Marsh will present a second session sharing PLASTARC’s research on workplace amenities. Because coworking spaces are largely occupied by people who are choosing and paying to use them—as opposed to working in an employer-provided space—Marsh says they provide unique opportunities for researchers to study under-articulated needs of workers. PLASTARC’s research focused on work-life integration, looking at restrooms, nursing rooms, and other space types. An early version of this work was shared at the conference of the Academy of Neuroscience for Architecture (ANFA), a bi-annual event that examines the connection between the spaces people occupy and their neurobiology.
The intersection between social science and architecture is at the center of PLASTARC’s design consultancy, which aims to improve the workplace experience. Harnessing qualitative and quantitative methods from anthropology and psychology, they are able to surface design needs that a purely architectural perspective might miss. Workplace research can also be conducted after a space is occupied, helping businesses to understand how their existing spaces and policies could be altered to maximize the performance of their people.
The work of the committee has inspired and supported a range of research projects, two of which will be featured at EDRA sessions. Co-founder Klein will present “Learning in informal spaces in Higher Education: A pilot project of an interdisciplinary research model at an urban campus” as part of a symposium on research methods, as well as “Designing for academic success: A collaborative research model between architects and environmental psychologists in a STEM learning environment.” She will be joined for the latter by Sara Grant, Partner at Murphy Burnham & Buttrick Architects, and environmental psychologists Troy Simpson and Eleanor Luken of the User Design Information Group at the City University of New York.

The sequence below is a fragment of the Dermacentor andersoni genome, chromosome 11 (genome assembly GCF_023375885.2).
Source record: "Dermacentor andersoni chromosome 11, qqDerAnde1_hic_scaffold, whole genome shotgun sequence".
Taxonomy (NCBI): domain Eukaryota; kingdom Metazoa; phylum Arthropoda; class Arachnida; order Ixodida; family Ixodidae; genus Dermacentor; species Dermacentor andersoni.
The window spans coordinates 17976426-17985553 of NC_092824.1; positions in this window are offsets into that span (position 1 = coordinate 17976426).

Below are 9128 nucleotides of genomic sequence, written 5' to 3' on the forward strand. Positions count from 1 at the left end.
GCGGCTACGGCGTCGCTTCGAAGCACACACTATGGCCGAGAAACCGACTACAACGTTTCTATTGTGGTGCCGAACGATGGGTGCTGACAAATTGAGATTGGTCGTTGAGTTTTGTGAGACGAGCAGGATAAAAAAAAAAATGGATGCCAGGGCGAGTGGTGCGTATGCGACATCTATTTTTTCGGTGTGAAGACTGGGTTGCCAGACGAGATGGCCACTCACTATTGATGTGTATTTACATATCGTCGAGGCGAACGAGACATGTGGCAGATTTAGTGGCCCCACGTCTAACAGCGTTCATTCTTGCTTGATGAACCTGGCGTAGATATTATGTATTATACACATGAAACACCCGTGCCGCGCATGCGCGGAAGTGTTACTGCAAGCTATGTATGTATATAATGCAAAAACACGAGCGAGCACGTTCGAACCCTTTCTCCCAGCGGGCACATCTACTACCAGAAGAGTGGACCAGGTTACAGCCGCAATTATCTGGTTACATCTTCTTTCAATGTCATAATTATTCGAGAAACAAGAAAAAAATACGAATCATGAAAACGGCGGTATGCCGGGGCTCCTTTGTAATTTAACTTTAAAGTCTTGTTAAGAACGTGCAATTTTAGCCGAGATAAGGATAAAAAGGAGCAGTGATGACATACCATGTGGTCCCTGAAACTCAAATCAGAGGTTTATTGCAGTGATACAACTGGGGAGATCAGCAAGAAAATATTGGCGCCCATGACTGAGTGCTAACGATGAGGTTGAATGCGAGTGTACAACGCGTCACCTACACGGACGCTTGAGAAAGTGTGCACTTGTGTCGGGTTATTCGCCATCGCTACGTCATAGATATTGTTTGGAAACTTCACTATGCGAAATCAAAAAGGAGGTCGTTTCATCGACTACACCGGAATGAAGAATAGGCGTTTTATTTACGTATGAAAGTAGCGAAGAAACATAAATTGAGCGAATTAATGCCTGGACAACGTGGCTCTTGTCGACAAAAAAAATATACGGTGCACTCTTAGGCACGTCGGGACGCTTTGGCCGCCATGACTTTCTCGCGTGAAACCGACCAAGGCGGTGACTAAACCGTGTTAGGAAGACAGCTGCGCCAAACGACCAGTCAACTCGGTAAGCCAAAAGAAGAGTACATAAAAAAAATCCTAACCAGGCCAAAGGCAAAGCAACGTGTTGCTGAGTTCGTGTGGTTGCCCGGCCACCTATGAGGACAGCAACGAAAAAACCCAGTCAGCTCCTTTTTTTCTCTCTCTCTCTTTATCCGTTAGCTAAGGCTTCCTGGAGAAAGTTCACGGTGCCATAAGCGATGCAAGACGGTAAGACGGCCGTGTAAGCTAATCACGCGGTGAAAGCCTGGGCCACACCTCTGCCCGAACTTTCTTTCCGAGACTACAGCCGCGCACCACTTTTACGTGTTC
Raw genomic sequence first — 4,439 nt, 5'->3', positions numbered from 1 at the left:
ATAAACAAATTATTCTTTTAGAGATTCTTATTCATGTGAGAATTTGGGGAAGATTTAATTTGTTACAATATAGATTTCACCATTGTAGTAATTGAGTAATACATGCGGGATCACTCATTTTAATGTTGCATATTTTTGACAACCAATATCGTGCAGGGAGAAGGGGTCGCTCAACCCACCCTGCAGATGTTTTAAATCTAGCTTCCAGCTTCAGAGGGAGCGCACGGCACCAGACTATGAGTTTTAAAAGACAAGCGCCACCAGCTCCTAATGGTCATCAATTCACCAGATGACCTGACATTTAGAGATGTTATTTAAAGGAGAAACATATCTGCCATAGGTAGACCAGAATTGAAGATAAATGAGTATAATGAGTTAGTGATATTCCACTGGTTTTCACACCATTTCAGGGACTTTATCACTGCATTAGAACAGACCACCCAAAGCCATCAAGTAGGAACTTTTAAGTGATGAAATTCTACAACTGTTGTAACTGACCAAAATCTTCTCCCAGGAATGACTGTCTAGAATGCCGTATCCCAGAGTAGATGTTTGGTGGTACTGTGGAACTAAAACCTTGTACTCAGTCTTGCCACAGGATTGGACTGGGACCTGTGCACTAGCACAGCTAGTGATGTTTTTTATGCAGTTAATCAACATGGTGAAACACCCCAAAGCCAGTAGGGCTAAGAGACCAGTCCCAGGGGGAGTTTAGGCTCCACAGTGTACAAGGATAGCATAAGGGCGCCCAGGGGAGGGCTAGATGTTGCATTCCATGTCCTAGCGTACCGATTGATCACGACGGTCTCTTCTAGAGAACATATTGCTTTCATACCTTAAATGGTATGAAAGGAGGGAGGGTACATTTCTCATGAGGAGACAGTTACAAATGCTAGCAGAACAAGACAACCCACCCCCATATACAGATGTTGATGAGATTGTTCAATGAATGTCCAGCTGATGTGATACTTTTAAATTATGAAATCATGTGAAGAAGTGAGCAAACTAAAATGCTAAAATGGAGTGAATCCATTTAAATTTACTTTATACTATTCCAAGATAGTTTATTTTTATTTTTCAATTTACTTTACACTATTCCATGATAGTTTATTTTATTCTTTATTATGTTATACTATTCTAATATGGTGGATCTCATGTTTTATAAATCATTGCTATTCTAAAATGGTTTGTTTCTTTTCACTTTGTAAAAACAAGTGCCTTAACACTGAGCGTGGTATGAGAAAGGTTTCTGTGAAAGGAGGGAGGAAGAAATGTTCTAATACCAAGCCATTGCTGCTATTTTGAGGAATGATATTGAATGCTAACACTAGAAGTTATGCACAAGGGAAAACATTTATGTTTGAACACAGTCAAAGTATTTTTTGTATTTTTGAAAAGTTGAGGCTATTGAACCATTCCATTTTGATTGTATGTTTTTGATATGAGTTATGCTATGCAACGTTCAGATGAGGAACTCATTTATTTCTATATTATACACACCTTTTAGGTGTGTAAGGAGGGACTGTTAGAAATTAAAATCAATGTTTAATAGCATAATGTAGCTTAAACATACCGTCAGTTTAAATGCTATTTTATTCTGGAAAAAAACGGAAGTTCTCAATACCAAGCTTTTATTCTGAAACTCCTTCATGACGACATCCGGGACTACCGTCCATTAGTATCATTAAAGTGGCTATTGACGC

Both sessions showcase collaboration between architects and social scientists, featuring ongoing pilot programs in applied research of informal spaces. Klein explains that the research is taking place at Medgar Evers College, a Predominantly Black Institution in Brooklyn where 75 percent of the students are women. Originally convened by members of the Social Science and Architecture Committee and the Committee on Architecture for Education, the programs develop interdisciplinary, evidence-based research and design methods to make education spaces more equitable, promoting student mentorship, engagement, and retention.
As the founding of the Social Science and Architecture Committee foreshadowed, workplace performance data is quickly being recognized not just as a tool for improving spaces, but as a valuable asset for improving business overall. Daniel Davis, former director of research at WeWork, wrote in Architect Magazine about growing interest from venture capital and tech companies looking to disrupt the design and construction industry. A better understanding of the relationship between people and the spaces they occupy is set to become a key source of competitive advantage in the years ahead.
About PLASTARC and EDRA
PLASTARC has been contributing to EDRA since 2014, when they presented “Working without Borders: Flexible Workplace in an International Peacekeeping Organization”. This earned PLASTARC the EDRA CORE award, which recognizes exceptional, rigorous, and impactful practice-based environmental design research studies. In 2016 in Raleigh, PLASTARC presented “Coworking’s Secret Sauce: Aesthetics, Experience, and Community in Work Environments”. At the 2017 conference in Madison, WI, they discussed the technological and cultural forces of environmental design research.